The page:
International Law Traditionally Term Paper

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International Law

Traditionally, International Law was defined as "the body of law that governs the legal relations between or among states or nations." ("The Free Dictionary"). In this definition, the state or a nation is assumed to be sovereign, have its distinct territory, a population, and a government. Hence, if we strictly follow this definition, international law would only apply to relations and interactions between sovereign states. In the current changing paradigm of increasing globalization, the proliferation of non-government organizations, and the growing activities of multinationals, the scope of International Law has become much broader. The jurisdictional and protective reach of international law now extends far beyond traditional state-to-state interactions to international organizations as well as individuals. This paper looks at the background of the expanding scope of international law and at some of the challenges, benefits and trade-offs that such a growing reach of international law necessarily brings.

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The birth of the modern nation-states, which followed the declining influence of the Roman Catholic Church in the 17th century, gave rise to the need for international laws in order to avoid conflicts over issues of land, wealth, and trade rights. Initially, relations between nation-states were mostly governed through bilateral treaties. The concept of an international organization called the "League of Nations" was put forward by the U.S. after WWI, but the idea collapsed due to internal opposition within the U.S. government. It was only after WWII that the concept was finally realized in the form of the United Nations -- an international organization that sponsors legally binding, multi-lateral agreements between its member countries. Several organizations within the umbrella of the UN were formed including the International Court of Justice (ICJ), the World Bank, and the World Trade Organization (WTO), which promote international law, development, and trade between countries. In recent times, improved communication technology and rapid globalization, has given rise to the need for extending the scope of international law beyond just sovereign nations to private businesses and even individuals. It is, however, not easy to implement international law effectively, let alone expand its scope beyond state-to-state interaction. (McWhinney, 5-10)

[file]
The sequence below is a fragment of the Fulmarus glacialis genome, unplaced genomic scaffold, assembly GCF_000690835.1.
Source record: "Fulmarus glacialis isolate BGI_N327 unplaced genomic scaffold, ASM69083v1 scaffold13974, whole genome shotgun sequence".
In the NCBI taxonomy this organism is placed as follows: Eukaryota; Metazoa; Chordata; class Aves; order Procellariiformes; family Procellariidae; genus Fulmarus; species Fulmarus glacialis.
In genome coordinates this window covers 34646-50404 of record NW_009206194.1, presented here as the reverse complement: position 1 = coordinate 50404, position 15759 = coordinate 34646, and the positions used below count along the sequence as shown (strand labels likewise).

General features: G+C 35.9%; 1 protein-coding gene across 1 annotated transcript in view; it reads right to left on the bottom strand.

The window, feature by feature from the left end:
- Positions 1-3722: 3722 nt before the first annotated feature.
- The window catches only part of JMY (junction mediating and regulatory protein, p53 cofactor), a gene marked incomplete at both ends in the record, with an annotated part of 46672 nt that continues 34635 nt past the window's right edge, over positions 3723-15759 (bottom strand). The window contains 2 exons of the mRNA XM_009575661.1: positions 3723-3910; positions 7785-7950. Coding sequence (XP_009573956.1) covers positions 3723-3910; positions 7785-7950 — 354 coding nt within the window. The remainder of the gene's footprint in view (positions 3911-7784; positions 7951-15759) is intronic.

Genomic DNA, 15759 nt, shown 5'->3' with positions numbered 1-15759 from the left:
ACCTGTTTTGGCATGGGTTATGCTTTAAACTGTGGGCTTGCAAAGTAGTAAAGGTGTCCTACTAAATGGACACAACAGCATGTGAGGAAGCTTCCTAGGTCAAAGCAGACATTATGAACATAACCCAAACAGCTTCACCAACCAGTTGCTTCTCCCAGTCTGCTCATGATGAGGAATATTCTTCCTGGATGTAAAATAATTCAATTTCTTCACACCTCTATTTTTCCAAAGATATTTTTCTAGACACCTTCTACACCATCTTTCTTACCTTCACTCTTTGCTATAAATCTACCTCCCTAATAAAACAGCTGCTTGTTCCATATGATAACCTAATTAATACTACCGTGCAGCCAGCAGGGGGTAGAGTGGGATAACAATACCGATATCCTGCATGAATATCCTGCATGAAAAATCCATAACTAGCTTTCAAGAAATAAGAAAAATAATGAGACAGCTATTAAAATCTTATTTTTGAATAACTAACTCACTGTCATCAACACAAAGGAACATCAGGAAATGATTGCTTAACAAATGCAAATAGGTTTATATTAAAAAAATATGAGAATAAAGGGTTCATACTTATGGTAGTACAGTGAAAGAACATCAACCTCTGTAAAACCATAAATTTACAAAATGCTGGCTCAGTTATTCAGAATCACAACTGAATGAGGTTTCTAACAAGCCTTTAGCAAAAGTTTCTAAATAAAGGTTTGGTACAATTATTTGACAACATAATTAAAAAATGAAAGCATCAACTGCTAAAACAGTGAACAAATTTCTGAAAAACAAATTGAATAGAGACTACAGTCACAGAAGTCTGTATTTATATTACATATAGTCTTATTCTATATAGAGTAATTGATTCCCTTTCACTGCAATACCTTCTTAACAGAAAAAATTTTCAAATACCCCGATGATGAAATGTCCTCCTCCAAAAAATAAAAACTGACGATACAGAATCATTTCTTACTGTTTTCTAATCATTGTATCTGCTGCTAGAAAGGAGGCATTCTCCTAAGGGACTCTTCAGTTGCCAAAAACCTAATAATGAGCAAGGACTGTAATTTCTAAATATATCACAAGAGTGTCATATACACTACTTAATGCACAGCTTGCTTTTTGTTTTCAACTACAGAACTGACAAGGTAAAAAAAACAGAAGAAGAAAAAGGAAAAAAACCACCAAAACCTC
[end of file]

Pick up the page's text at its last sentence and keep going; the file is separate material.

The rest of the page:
Challenges

International law is often perceived to encroach upon domestic sovereignty of nation-states. Most governments are jealously protective of their sovereignty and consider any international law that conflict with their domestic laws as unwanted intrusion in their internal affairs. It is, however, noticeable that the most fervent opposition to a more widespread implementation of international law comes from coercive, dictatorial regimes such as China, Russia, and the military regime of Burma -- governments who do not like to adhere to civilized norms of behavior, particularly in the treatment of their own people. Even a number of democratic countries, such as the United States are only supportive of international law as long as it serves their narrow national interest. Hence, the biggest challenge to extending the scope of international law beyond its traditional boundaries is to devise and implement it in such a way that it does not conflict with domestic laws and does not threaten sovereignty of nations.

Another formidable challenge to expanding the jurisdictional and protective reach of international law is the absence of a sovereign power to enforce such law. The closest thing to an international sovereign is the UN, but even the UN does not have the powers of enforcement and depends on its member states for implementation of its resolutions (Hathaway, 54). As a result international law is largely voluntary, which means that it is never going to be as effective as domestic law unless a satisfactory mechanism is devised to ensure its enforcement.

Benefits

Since effective enforcement of international law is such a formidable challenge, it is pertinent to examine whether expanding the jurisdictional reach of such law is worthwhile to begin with? To my mind, just two cross-border issues, i.e., environmental degradation and international terrorism ought to be enough to convince even the most ardent skeptics that international law is so important. Without a concerted global effort to control the rapid environmental degradation such as the one envisaged by the Kyoto Protocol or an international law against terrorism, we would be fighting a losing battle against forces that have the potential to destroy the world as we know it.

Another example of the benefits of an expanding role of international law is the establishment of the International Criminal Court (ICJ) in 2002, which has the… [END OF PREVIEW] . . . READ MORE

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